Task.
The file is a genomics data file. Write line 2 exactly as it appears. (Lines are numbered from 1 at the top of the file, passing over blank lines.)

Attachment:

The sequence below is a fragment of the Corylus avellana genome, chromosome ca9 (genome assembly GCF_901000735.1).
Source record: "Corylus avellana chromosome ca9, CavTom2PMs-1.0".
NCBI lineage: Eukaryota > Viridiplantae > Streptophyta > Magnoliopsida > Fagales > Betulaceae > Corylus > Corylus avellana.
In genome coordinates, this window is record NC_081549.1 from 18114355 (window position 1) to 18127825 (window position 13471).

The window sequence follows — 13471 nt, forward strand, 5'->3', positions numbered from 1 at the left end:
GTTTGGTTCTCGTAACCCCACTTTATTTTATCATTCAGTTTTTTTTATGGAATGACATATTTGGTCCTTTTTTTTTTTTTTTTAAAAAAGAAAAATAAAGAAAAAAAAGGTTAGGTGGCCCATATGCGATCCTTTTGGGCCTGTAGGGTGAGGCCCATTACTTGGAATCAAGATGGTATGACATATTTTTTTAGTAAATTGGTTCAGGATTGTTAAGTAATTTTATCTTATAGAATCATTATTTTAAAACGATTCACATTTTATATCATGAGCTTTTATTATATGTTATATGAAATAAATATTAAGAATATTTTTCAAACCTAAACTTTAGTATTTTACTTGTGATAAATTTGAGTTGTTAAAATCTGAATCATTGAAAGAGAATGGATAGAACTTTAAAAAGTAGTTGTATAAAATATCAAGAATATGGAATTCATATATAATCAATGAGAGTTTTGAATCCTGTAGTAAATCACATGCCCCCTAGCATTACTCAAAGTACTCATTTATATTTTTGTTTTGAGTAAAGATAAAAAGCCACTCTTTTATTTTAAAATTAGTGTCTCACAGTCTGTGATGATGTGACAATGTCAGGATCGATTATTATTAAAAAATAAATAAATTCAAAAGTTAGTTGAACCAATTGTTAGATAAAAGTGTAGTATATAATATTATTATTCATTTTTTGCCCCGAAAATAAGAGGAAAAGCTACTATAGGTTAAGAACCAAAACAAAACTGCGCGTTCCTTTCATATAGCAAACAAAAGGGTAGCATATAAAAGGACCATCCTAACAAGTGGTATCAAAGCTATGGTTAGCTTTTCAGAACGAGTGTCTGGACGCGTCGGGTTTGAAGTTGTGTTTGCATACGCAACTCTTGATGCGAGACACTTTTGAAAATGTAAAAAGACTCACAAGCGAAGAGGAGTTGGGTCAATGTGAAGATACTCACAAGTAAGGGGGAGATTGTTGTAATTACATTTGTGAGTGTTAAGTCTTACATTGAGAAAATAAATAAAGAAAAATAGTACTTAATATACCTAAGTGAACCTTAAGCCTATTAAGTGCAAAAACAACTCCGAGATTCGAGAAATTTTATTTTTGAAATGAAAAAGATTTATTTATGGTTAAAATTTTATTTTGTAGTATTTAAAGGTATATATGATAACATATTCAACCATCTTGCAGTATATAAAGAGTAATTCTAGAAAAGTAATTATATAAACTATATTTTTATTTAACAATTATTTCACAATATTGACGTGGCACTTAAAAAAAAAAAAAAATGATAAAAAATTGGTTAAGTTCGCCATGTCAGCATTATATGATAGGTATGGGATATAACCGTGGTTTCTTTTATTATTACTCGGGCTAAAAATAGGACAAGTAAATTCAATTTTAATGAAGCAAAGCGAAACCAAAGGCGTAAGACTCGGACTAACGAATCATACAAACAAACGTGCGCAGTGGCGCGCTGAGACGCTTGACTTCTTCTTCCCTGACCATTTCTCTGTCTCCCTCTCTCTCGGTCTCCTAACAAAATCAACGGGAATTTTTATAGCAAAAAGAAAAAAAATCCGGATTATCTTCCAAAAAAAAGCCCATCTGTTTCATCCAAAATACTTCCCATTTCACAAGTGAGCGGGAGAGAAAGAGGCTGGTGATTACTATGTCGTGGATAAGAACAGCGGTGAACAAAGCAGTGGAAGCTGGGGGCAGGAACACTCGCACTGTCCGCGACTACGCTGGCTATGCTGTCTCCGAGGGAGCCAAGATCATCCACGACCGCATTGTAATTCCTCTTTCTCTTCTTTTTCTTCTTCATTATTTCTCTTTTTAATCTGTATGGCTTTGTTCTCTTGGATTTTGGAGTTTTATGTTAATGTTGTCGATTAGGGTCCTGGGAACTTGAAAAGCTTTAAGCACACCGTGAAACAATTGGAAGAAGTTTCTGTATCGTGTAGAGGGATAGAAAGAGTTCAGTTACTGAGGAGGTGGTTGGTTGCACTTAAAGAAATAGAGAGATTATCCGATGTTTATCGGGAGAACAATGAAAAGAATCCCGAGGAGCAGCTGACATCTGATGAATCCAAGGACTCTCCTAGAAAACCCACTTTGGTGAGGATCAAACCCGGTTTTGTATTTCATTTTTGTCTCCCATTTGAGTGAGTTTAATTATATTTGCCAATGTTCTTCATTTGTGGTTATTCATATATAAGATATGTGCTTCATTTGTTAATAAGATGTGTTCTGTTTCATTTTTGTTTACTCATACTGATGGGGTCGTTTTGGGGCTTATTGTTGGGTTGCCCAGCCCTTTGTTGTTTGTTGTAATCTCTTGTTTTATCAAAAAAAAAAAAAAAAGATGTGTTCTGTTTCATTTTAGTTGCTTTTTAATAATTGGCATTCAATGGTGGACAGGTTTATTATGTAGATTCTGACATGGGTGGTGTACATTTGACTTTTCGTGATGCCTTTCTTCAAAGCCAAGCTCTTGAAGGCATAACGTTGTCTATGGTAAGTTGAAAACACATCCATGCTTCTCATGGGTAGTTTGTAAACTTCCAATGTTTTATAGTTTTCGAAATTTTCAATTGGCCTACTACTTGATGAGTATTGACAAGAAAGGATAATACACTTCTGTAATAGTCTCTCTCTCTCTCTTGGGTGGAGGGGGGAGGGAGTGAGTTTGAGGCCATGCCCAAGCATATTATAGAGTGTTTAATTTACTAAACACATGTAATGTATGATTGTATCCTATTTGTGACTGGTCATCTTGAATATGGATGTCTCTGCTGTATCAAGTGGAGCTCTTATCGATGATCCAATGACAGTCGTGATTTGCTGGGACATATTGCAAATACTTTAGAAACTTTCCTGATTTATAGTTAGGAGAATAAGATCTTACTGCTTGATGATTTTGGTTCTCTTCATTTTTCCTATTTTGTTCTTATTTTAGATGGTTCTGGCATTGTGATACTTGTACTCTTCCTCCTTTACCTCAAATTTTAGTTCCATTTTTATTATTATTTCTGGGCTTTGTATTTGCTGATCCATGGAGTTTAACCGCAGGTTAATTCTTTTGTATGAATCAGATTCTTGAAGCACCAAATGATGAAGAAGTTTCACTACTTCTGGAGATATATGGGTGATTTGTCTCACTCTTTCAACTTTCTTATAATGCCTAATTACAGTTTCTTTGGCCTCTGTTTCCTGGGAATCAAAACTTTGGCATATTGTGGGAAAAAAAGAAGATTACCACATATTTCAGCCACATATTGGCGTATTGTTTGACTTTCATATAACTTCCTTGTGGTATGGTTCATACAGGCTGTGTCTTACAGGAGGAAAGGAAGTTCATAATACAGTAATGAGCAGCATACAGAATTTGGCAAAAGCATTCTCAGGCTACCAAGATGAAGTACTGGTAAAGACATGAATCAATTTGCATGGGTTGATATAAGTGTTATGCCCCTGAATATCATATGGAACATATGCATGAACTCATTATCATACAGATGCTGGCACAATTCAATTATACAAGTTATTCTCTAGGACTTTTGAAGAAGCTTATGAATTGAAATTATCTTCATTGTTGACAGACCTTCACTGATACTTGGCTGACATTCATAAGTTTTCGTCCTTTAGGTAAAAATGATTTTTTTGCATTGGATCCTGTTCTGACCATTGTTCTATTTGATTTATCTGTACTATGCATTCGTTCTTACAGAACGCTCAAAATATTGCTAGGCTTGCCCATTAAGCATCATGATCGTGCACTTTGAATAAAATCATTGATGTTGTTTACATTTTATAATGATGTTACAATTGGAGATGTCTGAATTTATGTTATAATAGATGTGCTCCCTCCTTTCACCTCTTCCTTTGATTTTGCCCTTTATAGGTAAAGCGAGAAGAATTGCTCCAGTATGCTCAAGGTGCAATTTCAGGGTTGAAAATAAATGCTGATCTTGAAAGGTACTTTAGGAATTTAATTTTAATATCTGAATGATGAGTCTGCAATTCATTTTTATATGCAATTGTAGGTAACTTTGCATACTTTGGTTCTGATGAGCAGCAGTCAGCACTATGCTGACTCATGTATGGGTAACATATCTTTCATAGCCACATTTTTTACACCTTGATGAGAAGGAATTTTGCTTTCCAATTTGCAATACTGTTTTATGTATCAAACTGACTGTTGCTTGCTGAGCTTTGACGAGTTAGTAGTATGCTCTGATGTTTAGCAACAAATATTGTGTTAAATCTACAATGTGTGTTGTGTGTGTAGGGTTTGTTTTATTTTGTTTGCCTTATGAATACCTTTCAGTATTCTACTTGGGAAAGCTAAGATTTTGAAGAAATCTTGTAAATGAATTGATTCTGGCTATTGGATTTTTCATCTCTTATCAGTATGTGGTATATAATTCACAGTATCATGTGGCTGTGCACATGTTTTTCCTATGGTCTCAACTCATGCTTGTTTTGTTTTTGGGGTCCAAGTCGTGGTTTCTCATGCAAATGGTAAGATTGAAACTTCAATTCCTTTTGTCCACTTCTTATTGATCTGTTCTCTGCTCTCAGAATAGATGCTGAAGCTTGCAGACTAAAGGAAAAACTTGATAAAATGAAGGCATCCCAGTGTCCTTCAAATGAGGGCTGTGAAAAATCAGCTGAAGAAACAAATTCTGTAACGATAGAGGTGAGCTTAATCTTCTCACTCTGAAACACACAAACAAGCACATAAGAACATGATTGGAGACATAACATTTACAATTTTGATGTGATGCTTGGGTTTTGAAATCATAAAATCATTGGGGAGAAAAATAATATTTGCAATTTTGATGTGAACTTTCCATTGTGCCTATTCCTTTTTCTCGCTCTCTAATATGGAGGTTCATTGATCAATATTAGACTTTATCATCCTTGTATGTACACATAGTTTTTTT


Source record: "Corylus avellana chromosome ca9, CavTom2PMs-1.0".